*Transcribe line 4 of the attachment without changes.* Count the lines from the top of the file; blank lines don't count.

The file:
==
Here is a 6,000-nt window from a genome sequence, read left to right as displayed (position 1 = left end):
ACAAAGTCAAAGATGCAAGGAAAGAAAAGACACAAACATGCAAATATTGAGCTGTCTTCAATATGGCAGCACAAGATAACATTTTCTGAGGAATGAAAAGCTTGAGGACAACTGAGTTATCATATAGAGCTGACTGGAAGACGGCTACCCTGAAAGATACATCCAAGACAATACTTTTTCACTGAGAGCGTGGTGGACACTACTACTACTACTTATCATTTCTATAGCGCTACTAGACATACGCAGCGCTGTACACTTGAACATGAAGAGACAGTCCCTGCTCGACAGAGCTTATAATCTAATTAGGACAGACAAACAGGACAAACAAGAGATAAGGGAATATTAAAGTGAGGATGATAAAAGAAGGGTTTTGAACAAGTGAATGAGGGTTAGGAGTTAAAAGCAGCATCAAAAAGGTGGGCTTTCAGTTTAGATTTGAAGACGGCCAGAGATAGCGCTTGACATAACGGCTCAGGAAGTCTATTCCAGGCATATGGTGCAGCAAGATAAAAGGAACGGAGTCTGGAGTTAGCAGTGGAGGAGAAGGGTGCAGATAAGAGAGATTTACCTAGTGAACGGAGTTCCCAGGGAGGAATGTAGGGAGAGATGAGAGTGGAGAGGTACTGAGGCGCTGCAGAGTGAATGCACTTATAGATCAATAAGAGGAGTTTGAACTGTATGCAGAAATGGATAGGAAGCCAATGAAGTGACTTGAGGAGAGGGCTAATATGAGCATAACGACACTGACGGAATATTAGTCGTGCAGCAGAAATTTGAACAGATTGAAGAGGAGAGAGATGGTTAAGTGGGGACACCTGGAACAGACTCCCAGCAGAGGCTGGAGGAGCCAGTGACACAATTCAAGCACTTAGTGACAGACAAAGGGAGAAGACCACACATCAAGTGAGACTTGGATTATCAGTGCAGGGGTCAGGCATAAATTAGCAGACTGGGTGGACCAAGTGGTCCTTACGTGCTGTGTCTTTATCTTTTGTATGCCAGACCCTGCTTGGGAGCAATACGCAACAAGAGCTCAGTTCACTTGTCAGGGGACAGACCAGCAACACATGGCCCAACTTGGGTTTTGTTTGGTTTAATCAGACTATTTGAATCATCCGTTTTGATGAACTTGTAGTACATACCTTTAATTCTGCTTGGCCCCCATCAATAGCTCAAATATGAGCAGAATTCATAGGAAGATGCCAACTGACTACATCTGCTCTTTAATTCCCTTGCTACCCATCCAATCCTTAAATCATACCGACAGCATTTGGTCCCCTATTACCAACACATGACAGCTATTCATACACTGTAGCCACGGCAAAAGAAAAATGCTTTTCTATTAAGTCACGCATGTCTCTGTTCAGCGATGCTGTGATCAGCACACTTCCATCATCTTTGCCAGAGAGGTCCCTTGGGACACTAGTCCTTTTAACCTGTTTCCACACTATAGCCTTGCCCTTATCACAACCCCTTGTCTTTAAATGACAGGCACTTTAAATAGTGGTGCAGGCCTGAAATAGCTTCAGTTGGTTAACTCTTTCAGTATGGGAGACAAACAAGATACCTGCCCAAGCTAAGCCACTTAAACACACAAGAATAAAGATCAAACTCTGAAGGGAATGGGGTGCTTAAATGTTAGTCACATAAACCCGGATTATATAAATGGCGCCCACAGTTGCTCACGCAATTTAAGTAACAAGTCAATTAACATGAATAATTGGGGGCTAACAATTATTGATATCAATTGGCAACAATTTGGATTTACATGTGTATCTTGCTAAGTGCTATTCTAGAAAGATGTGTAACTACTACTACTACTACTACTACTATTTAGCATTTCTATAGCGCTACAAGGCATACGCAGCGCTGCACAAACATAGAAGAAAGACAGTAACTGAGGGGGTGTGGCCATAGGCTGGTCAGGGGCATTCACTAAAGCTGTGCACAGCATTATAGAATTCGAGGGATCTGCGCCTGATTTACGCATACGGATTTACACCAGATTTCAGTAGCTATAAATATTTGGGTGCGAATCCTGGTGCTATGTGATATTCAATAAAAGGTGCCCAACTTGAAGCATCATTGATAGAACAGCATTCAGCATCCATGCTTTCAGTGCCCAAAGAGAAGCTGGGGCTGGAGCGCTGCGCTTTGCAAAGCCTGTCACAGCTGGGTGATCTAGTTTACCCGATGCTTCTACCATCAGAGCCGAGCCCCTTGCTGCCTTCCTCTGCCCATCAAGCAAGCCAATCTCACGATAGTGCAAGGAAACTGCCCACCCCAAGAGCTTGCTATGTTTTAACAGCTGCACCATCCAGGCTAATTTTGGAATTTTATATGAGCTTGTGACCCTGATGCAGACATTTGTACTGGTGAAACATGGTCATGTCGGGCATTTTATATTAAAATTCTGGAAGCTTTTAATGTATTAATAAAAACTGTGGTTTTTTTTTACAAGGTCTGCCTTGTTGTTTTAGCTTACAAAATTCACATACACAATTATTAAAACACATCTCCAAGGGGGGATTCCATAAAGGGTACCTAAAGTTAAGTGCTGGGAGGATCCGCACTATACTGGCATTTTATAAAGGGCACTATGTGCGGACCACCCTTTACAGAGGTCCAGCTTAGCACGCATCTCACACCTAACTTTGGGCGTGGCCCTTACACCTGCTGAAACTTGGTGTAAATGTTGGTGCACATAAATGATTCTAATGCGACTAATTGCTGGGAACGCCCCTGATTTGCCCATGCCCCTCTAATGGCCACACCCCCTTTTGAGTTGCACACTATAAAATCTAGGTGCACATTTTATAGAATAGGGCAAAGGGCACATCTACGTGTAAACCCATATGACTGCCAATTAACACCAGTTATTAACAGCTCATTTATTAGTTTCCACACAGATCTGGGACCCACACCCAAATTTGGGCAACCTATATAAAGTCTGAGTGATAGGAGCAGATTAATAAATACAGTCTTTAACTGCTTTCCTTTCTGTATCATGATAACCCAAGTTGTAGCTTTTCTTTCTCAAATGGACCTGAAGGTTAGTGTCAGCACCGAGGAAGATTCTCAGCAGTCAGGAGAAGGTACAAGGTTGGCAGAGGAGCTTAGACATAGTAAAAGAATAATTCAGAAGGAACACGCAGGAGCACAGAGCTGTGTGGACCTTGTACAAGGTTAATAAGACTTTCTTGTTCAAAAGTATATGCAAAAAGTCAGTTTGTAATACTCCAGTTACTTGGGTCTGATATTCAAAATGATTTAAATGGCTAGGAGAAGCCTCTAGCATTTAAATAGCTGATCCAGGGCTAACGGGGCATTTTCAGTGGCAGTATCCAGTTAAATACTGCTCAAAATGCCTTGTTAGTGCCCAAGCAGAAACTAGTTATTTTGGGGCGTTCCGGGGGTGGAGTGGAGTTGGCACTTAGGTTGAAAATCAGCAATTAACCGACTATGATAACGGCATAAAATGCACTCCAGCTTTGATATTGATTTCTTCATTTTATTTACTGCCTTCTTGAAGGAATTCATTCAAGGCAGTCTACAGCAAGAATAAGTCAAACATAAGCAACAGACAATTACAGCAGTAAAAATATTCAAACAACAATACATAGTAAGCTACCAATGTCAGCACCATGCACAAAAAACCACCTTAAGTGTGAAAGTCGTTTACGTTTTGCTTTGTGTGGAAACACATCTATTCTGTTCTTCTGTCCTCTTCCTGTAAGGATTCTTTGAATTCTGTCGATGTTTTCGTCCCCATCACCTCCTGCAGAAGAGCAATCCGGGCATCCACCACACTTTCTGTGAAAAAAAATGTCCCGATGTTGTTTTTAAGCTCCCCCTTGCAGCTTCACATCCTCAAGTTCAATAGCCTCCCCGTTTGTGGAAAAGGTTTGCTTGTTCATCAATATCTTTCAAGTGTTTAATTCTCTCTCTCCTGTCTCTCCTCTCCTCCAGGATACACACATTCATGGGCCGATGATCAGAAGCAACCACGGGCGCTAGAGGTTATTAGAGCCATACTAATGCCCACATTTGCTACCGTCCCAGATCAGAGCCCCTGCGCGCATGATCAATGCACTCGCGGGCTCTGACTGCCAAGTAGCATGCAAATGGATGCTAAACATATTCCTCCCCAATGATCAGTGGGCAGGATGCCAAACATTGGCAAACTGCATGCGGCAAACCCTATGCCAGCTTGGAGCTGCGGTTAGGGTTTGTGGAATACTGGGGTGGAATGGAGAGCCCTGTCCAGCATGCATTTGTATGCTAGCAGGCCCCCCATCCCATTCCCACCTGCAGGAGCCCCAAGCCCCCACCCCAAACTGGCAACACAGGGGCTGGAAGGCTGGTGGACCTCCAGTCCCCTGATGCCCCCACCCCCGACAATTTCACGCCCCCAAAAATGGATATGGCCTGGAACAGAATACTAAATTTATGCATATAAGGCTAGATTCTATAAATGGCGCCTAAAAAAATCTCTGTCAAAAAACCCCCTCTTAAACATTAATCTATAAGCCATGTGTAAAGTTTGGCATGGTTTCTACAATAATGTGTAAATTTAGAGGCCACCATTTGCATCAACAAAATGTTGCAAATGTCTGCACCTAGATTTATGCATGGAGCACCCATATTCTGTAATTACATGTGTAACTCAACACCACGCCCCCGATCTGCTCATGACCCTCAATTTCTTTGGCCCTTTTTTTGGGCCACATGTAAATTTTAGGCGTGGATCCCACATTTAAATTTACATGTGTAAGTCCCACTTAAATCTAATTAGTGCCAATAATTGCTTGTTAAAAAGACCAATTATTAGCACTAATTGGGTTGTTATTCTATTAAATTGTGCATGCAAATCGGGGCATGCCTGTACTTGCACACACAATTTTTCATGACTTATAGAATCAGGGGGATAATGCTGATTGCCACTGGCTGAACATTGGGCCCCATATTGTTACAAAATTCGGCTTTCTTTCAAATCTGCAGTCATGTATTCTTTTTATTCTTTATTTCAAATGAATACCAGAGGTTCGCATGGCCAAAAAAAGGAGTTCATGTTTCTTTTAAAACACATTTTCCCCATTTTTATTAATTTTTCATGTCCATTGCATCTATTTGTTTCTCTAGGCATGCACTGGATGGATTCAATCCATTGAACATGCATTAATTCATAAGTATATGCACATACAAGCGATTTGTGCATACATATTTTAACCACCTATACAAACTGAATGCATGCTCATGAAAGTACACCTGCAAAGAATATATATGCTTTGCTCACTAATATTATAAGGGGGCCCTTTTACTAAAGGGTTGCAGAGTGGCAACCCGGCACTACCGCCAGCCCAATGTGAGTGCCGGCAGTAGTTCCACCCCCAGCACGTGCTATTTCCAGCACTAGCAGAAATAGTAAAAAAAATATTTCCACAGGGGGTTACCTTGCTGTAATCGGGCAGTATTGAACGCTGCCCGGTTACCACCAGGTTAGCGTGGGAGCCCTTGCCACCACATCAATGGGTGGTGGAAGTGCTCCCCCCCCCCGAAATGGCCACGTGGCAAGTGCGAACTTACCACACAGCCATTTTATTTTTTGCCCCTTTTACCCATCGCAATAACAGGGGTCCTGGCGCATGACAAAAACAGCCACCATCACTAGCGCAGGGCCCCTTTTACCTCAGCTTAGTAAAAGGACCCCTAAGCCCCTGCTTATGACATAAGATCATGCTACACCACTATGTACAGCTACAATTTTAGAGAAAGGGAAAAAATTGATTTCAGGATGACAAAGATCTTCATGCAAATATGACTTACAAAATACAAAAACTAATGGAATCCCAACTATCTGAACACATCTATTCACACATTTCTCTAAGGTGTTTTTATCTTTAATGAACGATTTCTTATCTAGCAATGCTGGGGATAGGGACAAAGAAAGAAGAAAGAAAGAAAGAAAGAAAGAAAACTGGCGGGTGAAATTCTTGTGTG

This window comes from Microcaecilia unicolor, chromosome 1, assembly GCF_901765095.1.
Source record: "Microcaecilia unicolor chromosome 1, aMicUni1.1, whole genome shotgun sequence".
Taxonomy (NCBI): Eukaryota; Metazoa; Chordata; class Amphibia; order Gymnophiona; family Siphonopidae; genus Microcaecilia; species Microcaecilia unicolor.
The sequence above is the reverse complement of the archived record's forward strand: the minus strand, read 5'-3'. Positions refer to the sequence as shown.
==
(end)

Source record: "Microcaecilia unicolor chromosome 1, aMicUni1.1, whole genome shotgun sequence".